For years watchmakers were the masters of hype in menswear. Celebrate the droves of watch fanatics who would make the pilgrimage to Baselworld annually just to catch a glimpse of a brand new Hublot, or Patek Philippe slapping an eight-year waiting list on its famous and vetting customers like they’re on the FBI watch list.
However, for all their ability at making people want their goods really, really poorly, there’s a new kid on the block, and this upstart is arguably even better in driving hype around its brands.
Over two decades ago streetwear was a mere pimple on the face of style. Today it’s the face, as passionate queues of excited fashionistas wait around the block to cop the latest Supreme fall or the freshest Yeezys. For some it’s become an obsession, only matched by people watch fanatics sitting across the area.
And at streetwear, the watch world has seen a chance, not just to share a number of streetwear’s limelight but also open itself up to a young demographic seemingly out-of-touch together with all the beefy heirlooms they see their fathers covet so highly.
The first love-in involving the watch world and streetwear began in 1997 as G-Shock, the high tech off-shoot of Japanese watchmaker Casio watches awakened with the much lesser-known at the time Stussy, a surfwear brand which has climbed to become part of their triumvirate of streetwear brands alongside Supreme and Palace.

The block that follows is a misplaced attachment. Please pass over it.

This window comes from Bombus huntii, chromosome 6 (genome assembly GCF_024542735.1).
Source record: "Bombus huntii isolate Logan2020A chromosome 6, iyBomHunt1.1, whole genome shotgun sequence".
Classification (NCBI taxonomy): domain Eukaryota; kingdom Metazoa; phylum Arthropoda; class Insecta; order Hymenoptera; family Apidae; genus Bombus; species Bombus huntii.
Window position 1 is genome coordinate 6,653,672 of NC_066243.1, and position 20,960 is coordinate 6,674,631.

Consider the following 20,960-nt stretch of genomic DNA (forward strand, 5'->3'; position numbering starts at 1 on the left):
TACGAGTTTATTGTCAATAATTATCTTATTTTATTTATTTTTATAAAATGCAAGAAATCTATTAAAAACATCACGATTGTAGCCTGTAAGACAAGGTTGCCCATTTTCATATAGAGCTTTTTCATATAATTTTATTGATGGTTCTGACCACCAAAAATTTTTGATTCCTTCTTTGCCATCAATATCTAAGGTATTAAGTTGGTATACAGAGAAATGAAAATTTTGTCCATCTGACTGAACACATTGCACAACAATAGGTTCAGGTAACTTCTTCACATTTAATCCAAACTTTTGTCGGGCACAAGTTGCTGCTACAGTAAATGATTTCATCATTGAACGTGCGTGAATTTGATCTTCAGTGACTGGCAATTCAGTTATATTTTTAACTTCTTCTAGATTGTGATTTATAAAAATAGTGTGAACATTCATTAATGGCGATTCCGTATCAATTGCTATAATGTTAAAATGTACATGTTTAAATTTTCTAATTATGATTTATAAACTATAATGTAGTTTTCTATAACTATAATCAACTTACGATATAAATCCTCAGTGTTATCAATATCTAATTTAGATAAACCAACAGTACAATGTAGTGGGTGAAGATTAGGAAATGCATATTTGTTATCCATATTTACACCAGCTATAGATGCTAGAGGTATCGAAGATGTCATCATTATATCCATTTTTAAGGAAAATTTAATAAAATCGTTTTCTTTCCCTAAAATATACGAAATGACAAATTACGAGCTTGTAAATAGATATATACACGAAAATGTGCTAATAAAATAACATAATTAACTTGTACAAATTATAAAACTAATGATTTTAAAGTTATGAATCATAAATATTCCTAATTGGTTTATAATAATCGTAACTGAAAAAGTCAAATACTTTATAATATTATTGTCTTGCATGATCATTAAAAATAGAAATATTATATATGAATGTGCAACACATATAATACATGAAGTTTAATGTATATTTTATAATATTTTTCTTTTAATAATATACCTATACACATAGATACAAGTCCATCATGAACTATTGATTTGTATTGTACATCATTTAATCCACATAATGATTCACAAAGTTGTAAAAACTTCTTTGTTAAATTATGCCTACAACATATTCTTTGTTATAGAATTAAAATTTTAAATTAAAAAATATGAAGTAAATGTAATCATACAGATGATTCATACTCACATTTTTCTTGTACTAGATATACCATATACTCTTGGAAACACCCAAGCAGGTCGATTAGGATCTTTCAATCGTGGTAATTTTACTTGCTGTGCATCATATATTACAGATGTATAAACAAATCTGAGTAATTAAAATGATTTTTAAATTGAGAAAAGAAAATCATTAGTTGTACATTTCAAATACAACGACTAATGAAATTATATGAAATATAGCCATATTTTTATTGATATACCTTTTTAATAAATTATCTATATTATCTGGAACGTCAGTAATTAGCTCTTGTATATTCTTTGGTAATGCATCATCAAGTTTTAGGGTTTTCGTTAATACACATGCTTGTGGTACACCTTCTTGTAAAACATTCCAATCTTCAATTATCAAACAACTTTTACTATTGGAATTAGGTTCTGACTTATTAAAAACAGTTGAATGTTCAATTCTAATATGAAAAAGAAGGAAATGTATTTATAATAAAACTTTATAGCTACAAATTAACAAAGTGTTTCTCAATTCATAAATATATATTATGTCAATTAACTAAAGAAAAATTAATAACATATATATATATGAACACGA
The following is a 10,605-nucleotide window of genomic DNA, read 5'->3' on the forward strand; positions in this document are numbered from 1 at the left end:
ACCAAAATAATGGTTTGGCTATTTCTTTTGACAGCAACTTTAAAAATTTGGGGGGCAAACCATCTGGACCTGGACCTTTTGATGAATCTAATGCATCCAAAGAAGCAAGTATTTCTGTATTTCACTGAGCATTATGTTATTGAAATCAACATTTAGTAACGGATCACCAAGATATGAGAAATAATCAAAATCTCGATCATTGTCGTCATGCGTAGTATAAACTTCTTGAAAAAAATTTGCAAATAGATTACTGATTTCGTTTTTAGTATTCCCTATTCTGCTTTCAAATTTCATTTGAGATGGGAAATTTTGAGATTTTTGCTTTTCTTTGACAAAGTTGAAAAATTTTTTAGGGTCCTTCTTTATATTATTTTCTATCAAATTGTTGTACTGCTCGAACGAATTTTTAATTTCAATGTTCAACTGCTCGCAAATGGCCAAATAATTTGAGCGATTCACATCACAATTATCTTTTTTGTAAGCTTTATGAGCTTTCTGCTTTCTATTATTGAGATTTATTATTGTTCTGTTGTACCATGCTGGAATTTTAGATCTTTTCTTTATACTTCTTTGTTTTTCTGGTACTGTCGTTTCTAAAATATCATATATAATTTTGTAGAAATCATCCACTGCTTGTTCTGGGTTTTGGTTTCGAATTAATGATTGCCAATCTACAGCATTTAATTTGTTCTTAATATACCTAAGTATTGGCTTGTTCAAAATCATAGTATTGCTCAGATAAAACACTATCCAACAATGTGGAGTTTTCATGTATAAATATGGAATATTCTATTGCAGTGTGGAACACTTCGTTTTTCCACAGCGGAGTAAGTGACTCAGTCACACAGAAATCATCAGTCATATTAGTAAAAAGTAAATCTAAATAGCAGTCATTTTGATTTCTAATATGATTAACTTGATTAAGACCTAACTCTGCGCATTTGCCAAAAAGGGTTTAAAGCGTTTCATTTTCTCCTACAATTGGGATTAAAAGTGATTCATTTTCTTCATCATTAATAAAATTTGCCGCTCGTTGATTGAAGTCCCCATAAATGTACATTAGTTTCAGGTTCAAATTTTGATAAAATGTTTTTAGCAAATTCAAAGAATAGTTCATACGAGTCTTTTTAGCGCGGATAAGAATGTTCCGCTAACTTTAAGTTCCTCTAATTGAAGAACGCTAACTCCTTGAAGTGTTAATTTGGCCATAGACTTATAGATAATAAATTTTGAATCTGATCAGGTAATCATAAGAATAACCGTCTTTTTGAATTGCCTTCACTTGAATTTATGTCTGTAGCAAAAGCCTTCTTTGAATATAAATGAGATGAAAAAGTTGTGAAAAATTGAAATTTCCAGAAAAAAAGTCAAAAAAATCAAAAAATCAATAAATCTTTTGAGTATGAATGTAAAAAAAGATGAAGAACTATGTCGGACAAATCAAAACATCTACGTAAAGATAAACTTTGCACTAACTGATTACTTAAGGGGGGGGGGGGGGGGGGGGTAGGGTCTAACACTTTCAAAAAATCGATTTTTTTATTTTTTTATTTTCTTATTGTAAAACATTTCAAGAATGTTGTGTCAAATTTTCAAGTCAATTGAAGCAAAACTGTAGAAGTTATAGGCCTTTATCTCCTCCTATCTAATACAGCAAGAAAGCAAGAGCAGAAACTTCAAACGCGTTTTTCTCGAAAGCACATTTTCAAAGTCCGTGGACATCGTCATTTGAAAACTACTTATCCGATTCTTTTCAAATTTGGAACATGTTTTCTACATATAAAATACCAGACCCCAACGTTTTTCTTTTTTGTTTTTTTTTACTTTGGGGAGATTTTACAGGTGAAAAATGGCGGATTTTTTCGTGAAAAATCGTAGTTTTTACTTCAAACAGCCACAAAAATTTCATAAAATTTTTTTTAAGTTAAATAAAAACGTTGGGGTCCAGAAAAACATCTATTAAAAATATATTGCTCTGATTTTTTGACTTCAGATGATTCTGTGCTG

It’s seemingly kickstarted a surge of powerful streetwear and watchmaker collaborations in the slick monochrome aesthetic of Japanese streetwear new Fragment being worked to the equally slick Tag Heuer Carrera, to US watchmaker Timex joining up using Carhartt WIP. Elsewhere, we have seen Hublot work with renowned street artist Shepard Fairey and G-Shock adopting the drop model using a never-ending collection of collabs from the likes of LA streetwear brand X-Large.
What is the key to nailing those alliances then? “I believe that meaningful collaborations can only occur when manufacturers are sharing values and if each can benefit from the other’s uniqueness,” says Carlo Giordanetti, creative manager at Swatch, that has just launched a collaborative set of timepieces with cult Japanese streetwear new A Bathing Ape.
“In Coping with BAPE we adored their legacy, we adored the idea to bring Swiss made and Japanese trademark style and we were attracted by BAPE’s ability to transform camouflage into a real signature road classic.
“Watches with this strong story to tell are character and fashion enhancers. Streetwear today is a powerful expression of freedom and individuality and for customers who prefer to make announcements a cooperation of such kind is the best reason to bring a watch to their own wardrobe of announcement bits.”
Collaborations have been a mainstay of streetwear. The general yardstick, Supreme, has been able to operate with high fashion (Gucci, Louis Vuitton) just as easily as it lends its street cred to mainstream behemoths such as The North Face and Levi’s.
Both have extensive dual century histories and can lay claim to top-of-their-game craftsmanship — John Smedley at knitwear, Brooks Brothers in tailoring. And all Supreme had to do was come along and stick its box logo on the high quality garments, creating a massively hyped collection in the process and all while giving its young audience an introduction to two brands it would never normally have had anything to do with.
In case streetwear can do exactly the same with Luxury watches — and on ancient evidence, it can — then it will draw a fresh and hungry audience right into a centuries-old hype machine.